Huss also took his time as he went about his business, initially leading the rescue mission with Clarkey. Any chance to blast a pull shot, Huss was right there to muscle it away. He was sharp as always running between the wickets and no matter who bowled at him, he was able to find the gaps. This sounds very much like his one day cricket approach, but there was still unbelievable focus from him and solid defence.
He was able to score all around the ground, with boundaries coming from off and on side stroke play. A really dangerous sign for the Windies ahead of this series!
After some momentum began to build during the Wade and Hussey partnership, bad light was offered and the boys took it. 95 overs have been bowled and we're 201 runs behind. 5 wickets remain in the bag and well done to Huss and Wadey for getting us through that final session of play.
Kudos to the West Indies. They're foxing us and have worked exceptionally well as a unit. They took their catches, were sharp at all times and were able to project a confident energy out there. It was actually a bit intimidating at times.
At the same time Justin Langer will be gutted with what he saw as batting coach. The camera that panned in on him would suggest this. Granted, the Windies took their wickets and that's all that matters. It's not always about the respect for earning the wickets but rather just getting them any way possible. Our top order gifted the Windies their wickets and allowed them to take the game by the throat with a monstrous lead under the circumstances. It was the big gap between the summer against India and the 1st innings of this series.
Our batting depth is what kept the optimism alive but the work for the middle order was cut out after three shots out of character and a horrible run out made the situation sour.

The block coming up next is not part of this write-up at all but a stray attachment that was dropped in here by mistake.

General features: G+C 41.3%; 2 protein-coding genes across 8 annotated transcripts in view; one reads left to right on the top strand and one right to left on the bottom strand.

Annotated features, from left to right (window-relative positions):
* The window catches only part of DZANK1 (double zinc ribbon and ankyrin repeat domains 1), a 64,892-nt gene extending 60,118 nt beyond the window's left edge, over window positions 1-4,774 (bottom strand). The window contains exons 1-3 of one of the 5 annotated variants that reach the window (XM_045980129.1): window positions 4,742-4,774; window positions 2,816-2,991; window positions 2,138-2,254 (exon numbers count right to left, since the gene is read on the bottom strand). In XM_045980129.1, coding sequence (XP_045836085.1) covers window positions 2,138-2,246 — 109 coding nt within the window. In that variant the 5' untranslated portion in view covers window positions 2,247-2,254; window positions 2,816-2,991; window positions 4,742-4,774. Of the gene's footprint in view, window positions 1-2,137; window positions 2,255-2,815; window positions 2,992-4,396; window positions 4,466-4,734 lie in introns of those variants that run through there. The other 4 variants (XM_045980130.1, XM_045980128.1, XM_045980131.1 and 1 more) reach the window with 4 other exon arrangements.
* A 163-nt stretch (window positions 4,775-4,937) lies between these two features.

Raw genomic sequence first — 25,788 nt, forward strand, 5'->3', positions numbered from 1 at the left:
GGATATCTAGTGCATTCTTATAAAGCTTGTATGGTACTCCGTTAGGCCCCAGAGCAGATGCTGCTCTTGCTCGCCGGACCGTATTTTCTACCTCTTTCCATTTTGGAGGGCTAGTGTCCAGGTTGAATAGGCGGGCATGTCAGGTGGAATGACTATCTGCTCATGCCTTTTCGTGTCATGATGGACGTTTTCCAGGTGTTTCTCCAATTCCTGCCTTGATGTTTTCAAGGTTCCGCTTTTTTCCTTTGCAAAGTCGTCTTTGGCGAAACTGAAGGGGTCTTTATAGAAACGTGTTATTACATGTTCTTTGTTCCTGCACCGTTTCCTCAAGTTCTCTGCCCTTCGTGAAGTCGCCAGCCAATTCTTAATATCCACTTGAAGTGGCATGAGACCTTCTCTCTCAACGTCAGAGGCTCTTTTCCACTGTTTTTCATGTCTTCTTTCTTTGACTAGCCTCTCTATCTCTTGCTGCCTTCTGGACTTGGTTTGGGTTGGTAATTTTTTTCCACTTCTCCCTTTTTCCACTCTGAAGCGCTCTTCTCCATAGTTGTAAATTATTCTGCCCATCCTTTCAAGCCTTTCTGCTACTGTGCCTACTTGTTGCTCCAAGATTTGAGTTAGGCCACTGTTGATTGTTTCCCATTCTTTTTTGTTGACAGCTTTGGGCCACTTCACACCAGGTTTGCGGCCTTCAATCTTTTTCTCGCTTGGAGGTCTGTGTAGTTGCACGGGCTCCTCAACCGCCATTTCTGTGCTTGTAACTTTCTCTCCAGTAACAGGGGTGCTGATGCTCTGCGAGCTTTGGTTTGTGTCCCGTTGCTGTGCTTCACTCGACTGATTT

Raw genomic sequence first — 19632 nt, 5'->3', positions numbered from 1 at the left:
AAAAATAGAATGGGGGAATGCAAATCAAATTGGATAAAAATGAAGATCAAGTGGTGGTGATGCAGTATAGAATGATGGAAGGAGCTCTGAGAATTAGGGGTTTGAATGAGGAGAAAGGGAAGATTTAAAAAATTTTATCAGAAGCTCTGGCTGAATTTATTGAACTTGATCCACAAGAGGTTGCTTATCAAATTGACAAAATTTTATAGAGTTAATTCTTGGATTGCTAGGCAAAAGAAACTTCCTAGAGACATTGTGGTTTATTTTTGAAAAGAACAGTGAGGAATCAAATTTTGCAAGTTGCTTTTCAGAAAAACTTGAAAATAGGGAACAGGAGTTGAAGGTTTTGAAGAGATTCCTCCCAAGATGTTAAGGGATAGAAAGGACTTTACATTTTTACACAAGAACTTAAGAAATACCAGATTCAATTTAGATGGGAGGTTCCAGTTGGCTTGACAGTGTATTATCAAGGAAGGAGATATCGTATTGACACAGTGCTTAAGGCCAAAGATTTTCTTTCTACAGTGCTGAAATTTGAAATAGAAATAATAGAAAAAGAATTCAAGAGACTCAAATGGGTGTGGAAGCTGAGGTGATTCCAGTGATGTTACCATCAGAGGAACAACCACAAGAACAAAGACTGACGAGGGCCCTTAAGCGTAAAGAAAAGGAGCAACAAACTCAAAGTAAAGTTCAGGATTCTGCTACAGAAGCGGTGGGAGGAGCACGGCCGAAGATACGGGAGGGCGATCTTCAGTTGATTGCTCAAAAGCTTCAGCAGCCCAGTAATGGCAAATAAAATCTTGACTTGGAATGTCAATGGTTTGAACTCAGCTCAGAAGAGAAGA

The players will have plenty going on in their heads and will be livid with the situation.
The Windies are in control but our players allowed them to take an unexpected control of the game with the drop catches in the 1st innings, our bowlers struggling to clear out the tail enders and then the "cheap dismissals.
This is Test cricket though and it's definitely not all doom and gloom out there for the Baggy Greens!
The West Indies chewed up valuable match time to compile their 1st innings total of 449 runs. This game has two days left, in which time they still need to dismiss us for the 1st innings. Then they need to bowl us out again in the 2nd innings and this will quite likely be after they have been back out there with their bats in hand. All of this has to be done in just 2 days where we've already seen bad light and scattered rain play a role in game delay.
It'll be a mighty tough contest for the Baggy Greens but they're certainly not down and out, but it's certainly an unwanted situation they've put themselves into. A trail by 201 runs with 5 wickets is a pressure situation.
Anyone also upset we didn't get to see Ricky Ponting versus Kemar Roach?